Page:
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I was able to get my flask app running as a service thanks to Is it possible to run a Python script as a service in Windows? If possible, how?, but when it comes to stopping it i cannot. I have to terminate the process in task manager.

Here's my run.py which I turn into a service via run.py install:

from app import app

from multiprocessing import Process
import win32serviceutil
import win32service
import win32event
import servicemanager
import socket


class AppServerSvc (win32serviceutil.ServiceFramework):
    _svc_name_ = "CCApp"
    _svc_display_name_ = "CC App"

    def __init__(self,args):
        win32serviceutil.ServiceFramework.__init__(self,args)
        self.hWaitStop = win32event.CreateEvent(None,0,0,None)
        socket.setdefaulttimeout(60)

    def SvcStop(self):
        self.ReportServiceStatus(win32service.SERVICE_STOP_PENDING)
        win32event.SetEvent(self.hWaitStop)
        server.terminate()
        server.join()

    def SvcDoRun(self):
        servicemanager.LogMsg(servicemanager.EVENTLOG_INFORMATION_TYPE,
                              servicemanager.PYS_SERVICE_STARTED,
                              (self._svc_name_,''))
        self.main()

    def main(self):
        server = Process(app.run(host = '192.168.1.6'))
        server.start()

if __name__ == '__main__':
    win32serviceutil.HandleCommandLine(AppServerSvc)

I got the process stuff from this post: http://librelist.com/browser/flask/2011/1/10/start-stop-flask/#a235e60dcaebaa1e134271e029f801fe but unfortunately it doesn't work either.

The log file in Event Viewer says that the global variable 'server' is not defined. However, i've made server a global variable and it still gives me the same error.

share|improve this question
1  
Okay, a couple of things wrong with this. 1. server is not defined in SvcStop, that's why you get that error message. 2. server = Process(app.run(host = '192.168.1.6')) does not do what you think it does. Why do you think you need to run the app in a separate process anyway? – univerio May 9 '14 at 0:20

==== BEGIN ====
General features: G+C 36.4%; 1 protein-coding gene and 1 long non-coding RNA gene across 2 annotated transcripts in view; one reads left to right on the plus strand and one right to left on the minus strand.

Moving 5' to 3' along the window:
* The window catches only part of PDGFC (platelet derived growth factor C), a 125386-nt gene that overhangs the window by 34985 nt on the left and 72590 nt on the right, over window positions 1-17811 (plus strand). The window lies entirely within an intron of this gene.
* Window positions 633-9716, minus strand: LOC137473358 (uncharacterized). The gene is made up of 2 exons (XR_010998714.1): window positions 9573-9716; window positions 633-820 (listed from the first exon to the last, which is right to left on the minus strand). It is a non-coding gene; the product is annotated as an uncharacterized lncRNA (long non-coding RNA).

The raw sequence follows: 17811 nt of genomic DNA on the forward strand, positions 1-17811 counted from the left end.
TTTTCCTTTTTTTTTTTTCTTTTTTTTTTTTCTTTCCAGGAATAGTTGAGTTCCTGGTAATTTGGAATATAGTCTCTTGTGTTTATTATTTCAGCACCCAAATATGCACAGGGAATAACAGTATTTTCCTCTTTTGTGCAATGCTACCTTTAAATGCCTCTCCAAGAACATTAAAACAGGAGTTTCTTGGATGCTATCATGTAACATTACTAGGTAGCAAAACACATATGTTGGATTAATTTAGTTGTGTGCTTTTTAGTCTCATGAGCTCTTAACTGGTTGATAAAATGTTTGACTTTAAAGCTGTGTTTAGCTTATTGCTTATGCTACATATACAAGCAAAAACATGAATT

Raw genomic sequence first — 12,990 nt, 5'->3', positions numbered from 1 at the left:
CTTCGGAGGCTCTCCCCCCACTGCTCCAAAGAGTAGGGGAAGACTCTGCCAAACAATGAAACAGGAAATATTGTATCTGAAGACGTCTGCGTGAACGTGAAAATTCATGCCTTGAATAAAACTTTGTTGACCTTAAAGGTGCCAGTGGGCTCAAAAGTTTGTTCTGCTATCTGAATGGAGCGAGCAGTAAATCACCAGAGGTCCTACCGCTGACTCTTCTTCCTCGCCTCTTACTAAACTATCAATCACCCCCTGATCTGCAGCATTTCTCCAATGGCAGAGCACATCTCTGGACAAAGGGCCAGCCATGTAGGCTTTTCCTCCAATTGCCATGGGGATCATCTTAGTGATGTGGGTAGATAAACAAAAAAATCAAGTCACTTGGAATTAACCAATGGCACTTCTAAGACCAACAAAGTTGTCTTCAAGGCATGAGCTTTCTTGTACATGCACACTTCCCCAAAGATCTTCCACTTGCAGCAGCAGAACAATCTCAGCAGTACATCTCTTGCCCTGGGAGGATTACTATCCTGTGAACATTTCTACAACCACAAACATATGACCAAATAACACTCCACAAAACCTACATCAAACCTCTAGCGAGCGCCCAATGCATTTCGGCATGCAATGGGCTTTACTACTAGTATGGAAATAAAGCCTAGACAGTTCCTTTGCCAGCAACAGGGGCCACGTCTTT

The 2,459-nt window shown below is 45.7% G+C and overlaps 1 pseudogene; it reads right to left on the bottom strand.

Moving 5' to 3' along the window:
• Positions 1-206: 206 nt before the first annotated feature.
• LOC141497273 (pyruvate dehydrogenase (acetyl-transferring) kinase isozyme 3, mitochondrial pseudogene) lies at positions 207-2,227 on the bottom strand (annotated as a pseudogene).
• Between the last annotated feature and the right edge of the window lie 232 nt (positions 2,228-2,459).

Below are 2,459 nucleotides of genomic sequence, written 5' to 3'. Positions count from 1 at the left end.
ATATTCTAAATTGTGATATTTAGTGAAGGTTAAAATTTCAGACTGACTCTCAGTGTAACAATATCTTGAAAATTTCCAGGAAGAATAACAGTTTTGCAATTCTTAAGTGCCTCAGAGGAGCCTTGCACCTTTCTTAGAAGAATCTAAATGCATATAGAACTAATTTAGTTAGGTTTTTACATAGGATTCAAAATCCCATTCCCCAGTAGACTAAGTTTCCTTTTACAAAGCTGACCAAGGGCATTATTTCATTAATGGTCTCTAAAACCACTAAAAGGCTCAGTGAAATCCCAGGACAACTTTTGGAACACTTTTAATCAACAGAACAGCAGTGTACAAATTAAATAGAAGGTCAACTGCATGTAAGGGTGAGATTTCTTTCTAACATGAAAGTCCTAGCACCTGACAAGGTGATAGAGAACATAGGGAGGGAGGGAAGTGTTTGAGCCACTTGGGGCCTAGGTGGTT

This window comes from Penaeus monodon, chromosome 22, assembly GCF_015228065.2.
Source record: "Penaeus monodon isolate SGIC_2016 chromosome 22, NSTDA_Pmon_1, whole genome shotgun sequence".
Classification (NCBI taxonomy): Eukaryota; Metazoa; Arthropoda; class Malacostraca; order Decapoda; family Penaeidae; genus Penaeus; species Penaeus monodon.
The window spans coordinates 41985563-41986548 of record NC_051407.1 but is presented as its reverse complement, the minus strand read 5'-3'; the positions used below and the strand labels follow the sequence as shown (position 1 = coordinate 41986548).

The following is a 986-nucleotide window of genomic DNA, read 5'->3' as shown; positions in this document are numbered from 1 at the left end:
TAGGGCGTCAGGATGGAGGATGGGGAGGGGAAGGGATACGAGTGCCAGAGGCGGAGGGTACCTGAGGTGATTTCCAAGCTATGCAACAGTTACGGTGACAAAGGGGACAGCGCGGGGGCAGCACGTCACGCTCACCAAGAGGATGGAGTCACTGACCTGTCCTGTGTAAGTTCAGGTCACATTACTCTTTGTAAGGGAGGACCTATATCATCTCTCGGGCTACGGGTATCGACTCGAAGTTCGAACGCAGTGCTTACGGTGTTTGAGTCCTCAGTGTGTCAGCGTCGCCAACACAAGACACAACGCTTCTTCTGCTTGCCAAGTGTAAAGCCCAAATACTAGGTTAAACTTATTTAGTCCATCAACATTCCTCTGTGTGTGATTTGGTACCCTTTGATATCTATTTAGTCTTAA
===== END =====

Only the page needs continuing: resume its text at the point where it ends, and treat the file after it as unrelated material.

1  
How did you set server as a global variable? Local variables shadow global ones in Python automatically, so you may need to use the global statement to assign to global variables in local scope. – uranusjr May 9 '14 at 0:23
    
@univerio I only added that server and process code because I was looking for a way to terminate the server in SvcStop. There is app.run() for flask, but there is no app.stop() or its equivalent. – Chockomonkey May 9 '14 at 18:18
    
@uranusjr I did try this, by doing: global server server = Process(app.run(host= '192.168.1.6')) – Chockomonkey May 9 '14 at 18:19
    
Flask listens for SIGINT to see if it should exit. Perhaps you could send a signal to yourself in SvcStop? Alternatively, if you really really wanted to run the app in a separate process, make sure you set the target keyword arg to app.run instead of calling app.run directly. – univerio May 9 '14 at 18:28
up vote 2 down vote accepted

I recommend you use http://supervisord.org/. Actually not work in Windows, but with Cygwin you can run supervisor as in Linux, including run as service.

For install Supervisord: http://stackoverflow.com/a/18032347/3380763

After install you must configure the app, here an example: http://flaviusim.com/blog/Deploying-Flask-with-nginx-uWSGI-and-Supervisor/ (Is not necessary that you use Nginx with the Supervisor's configuration is enough)

share|improve this answer
    
Thank you. I didn't go the route you suggested, but I ended up with a Ubuntu server with nginx and uwsgi. – Chockomonkey May 28 '14 at 23:14

You can stop the Werkzeug web server gracefully before you stop the Win32 server. Example:

from flask import request

def shutdown_server():
    func = request.environ.get('werkzeug.server.shutdown')
    if func is None:
        raise RuntimeError('Not running with the Werkzeug Server')
    func()

@app.route('/shutdown', methods=['POST'])
def shutdown():
    shutdown_server()
    return 'Server shutting down...'

If you add this to your Flask server you can then request a graceful server shutdown by sending a POST request to /shutdown. You can use requests or urllib2 to do this. Depending on your situation you may need to protect this route against unauthorized access.

Once the server has stopped I think you will have to no problem stopping the Win32 service.

Note that the shutdown code above appears in this Flask snippet.

share|improve this answer
    
Thanks for the response. I began implementing this but in talking with a friend got convinced that tricking the development server to run as a service was not the best of ideas I've had. Anyway, as posted below i ended up setting up a real server to host my web app! Also, just have to say that your blog is what got me into coding Flask. So, cheers Miguel! – Chockomonkey May 28 '14 at 23:14

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